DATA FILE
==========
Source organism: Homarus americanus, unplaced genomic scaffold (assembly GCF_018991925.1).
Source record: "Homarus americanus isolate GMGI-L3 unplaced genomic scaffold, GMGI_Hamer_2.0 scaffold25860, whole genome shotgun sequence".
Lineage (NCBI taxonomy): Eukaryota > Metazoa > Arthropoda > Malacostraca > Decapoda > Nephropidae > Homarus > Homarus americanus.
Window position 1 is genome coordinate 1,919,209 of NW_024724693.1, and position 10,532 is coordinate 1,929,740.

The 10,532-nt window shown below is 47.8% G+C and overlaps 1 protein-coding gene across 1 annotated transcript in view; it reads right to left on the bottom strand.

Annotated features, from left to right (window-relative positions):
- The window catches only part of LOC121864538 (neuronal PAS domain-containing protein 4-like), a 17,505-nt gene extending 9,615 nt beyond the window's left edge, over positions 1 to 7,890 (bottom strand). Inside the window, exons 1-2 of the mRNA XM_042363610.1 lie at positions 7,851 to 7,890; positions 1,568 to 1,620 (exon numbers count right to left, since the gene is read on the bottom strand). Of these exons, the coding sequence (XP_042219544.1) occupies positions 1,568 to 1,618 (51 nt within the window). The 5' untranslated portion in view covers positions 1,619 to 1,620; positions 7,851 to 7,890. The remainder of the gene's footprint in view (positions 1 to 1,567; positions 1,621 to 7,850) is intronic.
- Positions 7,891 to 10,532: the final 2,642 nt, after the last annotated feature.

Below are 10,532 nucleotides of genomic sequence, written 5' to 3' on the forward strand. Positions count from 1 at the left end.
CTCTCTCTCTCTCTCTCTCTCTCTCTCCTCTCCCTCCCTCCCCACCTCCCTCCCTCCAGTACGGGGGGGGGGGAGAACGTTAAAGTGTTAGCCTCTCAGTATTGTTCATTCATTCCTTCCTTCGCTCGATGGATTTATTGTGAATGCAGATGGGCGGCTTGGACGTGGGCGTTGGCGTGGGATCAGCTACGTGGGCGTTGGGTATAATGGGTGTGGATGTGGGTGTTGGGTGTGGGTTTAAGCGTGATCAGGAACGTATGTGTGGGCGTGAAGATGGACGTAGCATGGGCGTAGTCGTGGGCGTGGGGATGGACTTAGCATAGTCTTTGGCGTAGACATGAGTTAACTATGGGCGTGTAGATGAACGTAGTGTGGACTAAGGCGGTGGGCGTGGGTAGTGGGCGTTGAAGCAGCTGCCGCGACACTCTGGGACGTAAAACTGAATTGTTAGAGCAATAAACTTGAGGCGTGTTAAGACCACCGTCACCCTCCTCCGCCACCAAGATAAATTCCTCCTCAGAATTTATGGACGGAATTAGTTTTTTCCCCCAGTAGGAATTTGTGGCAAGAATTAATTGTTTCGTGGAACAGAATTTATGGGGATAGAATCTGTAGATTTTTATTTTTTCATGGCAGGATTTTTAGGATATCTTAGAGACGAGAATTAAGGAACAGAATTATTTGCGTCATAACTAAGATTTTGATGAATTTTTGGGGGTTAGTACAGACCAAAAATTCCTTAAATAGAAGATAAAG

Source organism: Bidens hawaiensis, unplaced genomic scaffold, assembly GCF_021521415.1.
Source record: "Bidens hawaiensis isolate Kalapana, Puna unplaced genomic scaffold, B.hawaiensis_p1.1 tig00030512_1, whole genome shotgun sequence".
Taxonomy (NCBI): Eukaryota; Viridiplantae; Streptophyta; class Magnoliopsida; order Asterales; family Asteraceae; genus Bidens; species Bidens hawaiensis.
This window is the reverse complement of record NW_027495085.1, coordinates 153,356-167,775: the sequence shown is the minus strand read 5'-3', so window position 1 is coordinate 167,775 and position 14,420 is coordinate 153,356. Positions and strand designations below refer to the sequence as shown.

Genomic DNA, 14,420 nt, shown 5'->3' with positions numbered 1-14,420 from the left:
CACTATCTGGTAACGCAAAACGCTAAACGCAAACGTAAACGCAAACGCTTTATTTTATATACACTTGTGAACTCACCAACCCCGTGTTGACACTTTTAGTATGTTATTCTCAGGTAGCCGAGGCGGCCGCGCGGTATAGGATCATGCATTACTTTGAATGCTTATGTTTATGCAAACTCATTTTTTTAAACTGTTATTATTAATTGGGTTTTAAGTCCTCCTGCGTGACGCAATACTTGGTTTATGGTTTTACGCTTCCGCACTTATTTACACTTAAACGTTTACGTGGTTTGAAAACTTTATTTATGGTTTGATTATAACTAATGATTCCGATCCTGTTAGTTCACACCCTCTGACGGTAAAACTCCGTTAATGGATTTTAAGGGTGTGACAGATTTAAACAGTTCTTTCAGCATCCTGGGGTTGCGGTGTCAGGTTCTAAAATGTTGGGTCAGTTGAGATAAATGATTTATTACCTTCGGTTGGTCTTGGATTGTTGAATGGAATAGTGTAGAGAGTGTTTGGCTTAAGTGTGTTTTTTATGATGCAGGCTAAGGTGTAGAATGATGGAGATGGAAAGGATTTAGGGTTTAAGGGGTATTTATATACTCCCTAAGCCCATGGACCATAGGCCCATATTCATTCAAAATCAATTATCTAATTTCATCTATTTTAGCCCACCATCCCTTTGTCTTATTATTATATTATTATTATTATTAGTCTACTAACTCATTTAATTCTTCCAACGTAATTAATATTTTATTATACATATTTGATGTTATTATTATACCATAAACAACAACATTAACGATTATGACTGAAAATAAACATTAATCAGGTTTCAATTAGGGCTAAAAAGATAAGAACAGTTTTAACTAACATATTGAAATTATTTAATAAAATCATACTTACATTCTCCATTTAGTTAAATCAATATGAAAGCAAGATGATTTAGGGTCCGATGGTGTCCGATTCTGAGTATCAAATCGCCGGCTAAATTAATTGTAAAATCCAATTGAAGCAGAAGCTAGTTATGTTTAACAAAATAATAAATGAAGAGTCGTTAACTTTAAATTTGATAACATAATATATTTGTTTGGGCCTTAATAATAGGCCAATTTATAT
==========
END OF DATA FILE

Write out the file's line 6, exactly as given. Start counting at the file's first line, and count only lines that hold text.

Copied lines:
Annotated features, from left to right (window-relative positions):